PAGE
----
Jewish Journal

Tag: Yona Sabar

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  • Hebrew word of the week: Tahtonim

    2 weeks ago

    Our forefathers (and foremothers) likely did not wear any underwear, or, as Adam and Eve, wore only underwear (“fig leaves”). Until relatively recent times (and still in many traditional parts of the world), people did not wear special clothes next to the skin under other...

  • Hebrew word of the week: Pistachios

    3 weeks ago

    The spelling with the initial “f” sound suggests a borrowing from Arabic.* However, the original name is preserved better in the English pistachio, from the Italian pistacchio, from the Latin pistacium, from the Greek pistakion, from the original Persian pestah — the original...

  • Hebrew word of the week: Procrastination

    January 13, 2016 | 12:20 pm

    In English, to procrastinate is related to the Latin cras, “tomorrow.” Hence, the psychological syndrome that enables one to put off something until “tomorrow” rather than do it today is informally known by Spanish mañana, “tomorrow, in the indefinite future.”

    The Hebrew...

  • Hebrew word of the week: Citizen

    December 30, 2015 | 11:59 am

    The English word “citizen” is derived from Latin civitas “city” (compare to Spanish ciudad). However, the Hebrew ezraH does not have any connection to ‘ir “city” or medinah “city-state,” but rather to the root z-r-H “shine, scatter rays,”* closely related to z-r-‘ “sow, scatter...

  • Hebrew word of the week: Yeshu/Jesus

    December 16, 2015 | 1:12 pm

    The Hebrew name יהושע yehoshuaʿ,* was pronounced yeshu in Galilee; becoming Iesus or Jesus in Greek-Latin. The form Yeshu was probably common among the Jews at that time, but was discontinued afterward. Among Christians today, the name is common only among Latin Americans,...

  • Hebrew word(s) of the week: Hashmona’im/makabbim,  Hasmoneans/Maccabees

    December 9, 2015 | 4:33 pm

    The Hasmoneans and Maccabees are almost synonymous names for the family that liberated the Holy Temple and all Judea from the Hellenistic (Greek) pagan influence. There are several explanations for both names. Hasmoneans may be derived from a forefather of the family named...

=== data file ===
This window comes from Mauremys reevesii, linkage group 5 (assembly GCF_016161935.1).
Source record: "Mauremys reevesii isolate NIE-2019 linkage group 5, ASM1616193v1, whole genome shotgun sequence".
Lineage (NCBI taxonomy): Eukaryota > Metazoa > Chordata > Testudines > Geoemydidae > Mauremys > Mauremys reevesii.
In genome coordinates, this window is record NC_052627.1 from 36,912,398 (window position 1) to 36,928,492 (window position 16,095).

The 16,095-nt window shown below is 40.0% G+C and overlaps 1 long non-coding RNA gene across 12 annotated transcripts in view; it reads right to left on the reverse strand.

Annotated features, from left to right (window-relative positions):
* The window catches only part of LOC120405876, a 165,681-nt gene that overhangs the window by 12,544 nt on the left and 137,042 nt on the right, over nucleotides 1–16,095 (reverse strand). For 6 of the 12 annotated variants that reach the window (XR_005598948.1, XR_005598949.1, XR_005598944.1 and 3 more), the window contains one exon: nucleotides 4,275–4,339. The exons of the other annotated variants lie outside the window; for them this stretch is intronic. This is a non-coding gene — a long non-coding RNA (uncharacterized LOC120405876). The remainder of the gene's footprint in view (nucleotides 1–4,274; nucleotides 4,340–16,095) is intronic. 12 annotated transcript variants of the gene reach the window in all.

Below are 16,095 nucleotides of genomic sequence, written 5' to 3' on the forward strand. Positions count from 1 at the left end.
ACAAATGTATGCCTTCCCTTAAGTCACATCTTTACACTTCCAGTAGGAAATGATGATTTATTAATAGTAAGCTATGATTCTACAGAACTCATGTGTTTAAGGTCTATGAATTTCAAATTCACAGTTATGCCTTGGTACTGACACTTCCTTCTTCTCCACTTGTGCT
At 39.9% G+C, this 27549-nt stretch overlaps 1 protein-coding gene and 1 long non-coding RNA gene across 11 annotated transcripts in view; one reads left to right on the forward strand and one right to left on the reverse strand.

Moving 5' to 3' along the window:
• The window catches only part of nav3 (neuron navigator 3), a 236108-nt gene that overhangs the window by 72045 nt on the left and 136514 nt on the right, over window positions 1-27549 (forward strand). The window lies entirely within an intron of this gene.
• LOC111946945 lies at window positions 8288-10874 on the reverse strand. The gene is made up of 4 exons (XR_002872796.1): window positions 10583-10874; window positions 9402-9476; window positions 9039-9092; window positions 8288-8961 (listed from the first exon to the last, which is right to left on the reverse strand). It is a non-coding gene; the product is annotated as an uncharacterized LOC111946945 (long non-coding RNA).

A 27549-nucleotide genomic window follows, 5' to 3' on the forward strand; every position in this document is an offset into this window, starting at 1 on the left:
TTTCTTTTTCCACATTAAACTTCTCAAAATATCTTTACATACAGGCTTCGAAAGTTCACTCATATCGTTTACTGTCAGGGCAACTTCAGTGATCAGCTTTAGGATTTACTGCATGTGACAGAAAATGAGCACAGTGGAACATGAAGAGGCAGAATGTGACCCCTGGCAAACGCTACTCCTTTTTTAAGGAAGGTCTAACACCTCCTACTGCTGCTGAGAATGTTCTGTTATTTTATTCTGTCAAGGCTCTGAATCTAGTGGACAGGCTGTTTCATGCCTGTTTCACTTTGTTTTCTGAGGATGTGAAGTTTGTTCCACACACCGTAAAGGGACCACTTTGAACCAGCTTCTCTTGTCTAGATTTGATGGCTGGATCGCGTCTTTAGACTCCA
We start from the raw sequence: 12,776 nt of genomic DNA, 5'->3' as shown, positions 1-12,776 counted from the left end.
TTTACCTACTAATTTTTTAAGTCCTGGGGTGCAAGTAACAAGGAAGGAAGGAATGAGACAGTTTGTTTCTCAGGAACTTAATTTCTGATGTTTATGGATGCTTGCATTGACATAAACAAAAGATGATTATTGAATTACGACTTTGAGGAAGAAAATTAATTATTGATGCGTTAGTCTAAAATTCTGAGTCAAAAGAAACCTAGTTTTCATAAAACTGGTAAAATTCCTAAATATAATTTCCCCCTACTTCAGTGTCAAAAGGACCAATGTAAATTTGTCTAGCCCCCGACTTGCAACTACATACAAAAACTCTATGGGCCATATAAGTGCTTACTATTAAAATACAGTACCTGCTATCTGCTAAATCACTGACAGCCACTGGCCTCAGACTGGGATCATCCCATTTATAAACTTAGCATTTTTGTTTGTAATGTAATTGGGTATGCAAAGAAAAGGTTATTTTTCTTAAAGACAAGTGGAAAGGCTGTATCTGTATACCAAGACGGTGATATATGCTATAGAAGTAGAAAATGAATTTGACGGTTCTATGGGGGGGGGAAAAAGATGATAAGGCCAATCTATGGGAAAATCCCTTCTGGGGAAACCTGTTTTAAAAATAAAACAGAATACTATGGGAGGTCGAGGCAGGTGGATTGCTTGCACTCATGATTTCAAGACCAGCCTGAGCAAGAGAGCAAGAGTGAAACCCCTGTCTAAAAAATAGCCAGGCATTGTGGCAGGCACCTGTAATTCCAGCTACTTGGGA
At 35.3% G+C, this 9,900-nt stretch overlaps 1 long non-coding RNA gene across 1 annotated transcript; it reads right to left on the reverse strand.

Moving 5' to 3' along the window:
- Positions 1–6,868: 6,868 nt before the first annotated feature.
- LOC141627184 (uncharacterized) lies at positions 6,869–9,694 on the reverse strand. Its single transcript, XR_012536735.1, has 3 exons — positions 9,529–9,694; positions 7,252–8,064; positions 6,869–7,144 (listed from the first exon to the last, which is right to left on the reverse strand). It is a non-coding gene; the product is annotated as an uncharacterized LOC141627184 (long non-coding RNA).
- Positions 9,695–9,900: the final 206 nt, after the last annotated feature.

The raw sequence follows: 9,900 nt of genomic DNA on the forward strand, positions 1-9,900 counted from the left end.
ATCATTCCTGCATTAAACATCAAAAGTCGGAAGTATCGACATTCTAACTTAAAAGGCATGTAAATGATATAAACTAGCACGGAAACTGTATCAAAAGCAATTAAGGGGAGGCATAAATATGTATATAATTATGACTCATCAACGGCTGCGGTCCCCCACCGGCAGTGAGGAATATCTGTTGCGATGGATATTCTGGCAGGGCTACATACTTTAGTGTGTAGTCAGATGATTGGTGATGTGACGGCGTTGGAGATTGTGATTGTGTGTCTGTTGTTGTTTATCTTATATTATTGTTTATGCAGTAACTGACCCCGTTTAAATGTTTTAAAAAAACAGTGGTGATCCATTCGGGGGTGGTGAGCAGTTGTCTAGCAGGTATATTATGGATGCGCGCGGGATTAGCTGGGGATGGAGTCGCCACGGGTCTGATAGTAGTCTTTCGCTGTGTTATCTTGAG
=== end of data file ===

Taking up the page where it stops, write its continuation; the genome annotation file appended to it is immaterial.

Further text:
• Hebrew word of the week: Svivon

    December 3, 2015 | 1:25 pm

    Dreidel, the classic children toy for Chanukah comes from the Yiddish dreidelen, “to twirl, to spin.” Svivon, its Hebrew translation, coined in the 1890s, is from the root s-v-v, “to turn” plus the suffix -on, in English, “-er” — thus “turner, spinner” (much like ’afifon, “kite,”...

  • Hebrew word of the week: Lehitgarmen

    November 24, 2015 | 12:16 pm

    Many Israelis live in Germany these days, mostly in Berlin, and feel quite at home, it seems. Modern Hebrew has developed similar verbs for other national conversions, or acquiring a new nationality, such as: hit’amreq, “to become Americanized (in habits, behavior)”; hit’anglez,...

  • Hebrew word of the week: Datlashim

    November 18, 2015 | 12:01 pm

    Currents and counter-currents are common in every democratic society. So, while there are many Hozrim bitshuvah, “secular or atheist Jews who become Orthodox (frum),” there are also many Hozrim bish’elah, “Orthodox who become secular.”* Recently, these have been called datlashim,...

  • Hebrew word of the week: Balagan

    November 11, 2015 | 1:00 pm

    Words indicating chaos are quite common — often there’s more than one in every language,* such as tohu va-vohu* in Genesis 1:2. Balagan is used in several Slavic languages, but it originated with the Persian bala-khane “top room, attic” (a place where things are stored in a...

  • Hebrew word of the week: Sakkanah

    October 28, 2015 | 2:52 pm

    The English word “danger” comes from French, strangely related to Latin dominus “lord, master, dominant, one with power to harm.” Hebrew sakkanah is of obscure origin, possibly related to sakkin “knife.” The root s-k-n “to be dangerous”* appears only once in the Bible (Ecclesiastes...

  • Hebrew word of the week: Sakkin

    October 21, 2015 | 2:54 pm

    Sakkin refers to a type of old cutlery, used mostly for killing animals and butchering the meat before roasting or cooking it. In most cultures, people just cut meat and ate with their hands (hence Hebrew kaf means “hand’s palm” or “spoon”). Sakkin appears in the Bible just once*...

  • Hebrew word of the week: Ge’eh

    October 8, 2015 | 1:27 pm

    Like any modern language, Hebrew has to have words that reflect modern-life attitudes and concepts. The English gay, which meant “lighthearted” in previous times, has come to mean “male homosexual.” Many universities have a department for gay studies, usually now known as LGBT...

  • Hebrew word of the week: Gerim

    October 1, 2015 | 9:24 am